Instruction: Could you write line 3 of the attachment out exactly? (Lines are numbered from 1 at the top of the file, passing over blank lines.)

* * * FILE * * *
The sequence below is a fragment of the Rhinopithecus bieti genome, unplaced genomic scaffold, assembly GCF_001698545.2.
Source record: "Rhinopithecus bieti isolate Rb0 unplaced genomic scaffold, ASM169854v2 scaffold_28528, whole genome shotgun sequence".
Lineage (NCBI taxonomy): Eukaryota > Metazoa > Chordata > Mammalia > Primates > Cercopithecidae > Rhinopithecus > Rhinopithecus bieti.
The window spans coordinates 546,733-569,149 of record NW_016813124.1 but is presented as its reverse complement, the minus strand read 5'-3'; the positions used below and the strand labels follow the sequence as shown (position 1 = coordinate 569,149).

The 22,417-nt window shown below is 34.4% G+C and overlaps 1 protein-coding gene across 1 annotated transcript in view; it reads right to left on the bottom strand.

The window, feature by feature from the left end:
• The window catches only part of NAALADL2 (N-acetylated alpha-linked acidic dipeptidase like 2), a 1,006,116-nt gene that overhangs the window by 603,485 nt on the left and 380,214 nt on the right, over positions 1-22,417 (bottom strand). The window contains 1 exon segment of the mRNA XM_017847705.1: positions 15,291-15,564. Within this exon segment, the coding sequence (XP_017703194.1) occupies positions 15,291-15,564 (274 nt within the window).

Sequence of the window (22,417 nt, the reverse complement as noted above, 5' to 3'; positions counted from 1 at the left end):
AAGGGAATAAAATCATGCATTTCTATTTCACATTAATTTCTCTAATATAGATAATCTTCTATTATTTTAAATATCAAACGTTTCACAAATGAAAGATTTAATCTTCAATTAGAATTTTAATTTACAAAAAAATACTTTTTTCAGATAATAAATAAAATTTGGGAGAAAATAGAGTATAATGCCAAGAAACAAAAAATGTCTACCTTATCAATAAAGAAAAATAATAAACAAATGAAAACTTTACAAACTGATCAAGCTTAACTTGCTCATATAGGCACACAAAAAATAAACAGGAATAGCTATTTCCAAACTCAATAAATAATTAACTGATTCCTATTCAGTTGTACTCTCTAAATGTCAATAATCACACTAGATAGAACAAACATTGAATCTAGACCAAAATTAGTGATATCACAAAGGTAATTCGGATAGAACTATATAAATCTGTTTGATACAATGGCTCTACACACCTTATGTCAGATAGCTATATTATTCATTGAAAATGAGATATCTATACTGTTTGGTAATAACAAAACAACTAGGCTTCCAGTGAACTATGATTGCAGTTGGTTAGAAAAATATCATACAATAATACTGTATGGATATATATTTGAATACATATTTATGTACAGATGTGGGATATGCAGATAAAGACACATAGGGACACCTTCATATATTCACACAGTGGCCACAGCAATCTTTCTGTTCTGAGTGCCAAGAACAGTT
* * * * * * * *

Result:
Lineage (NCBI taxonomy): Eukaryota > Metazoa > Chordata > Mammalia > Primates > Cercopithecidae > Rhinopithecus > Rhinopithecus bieti.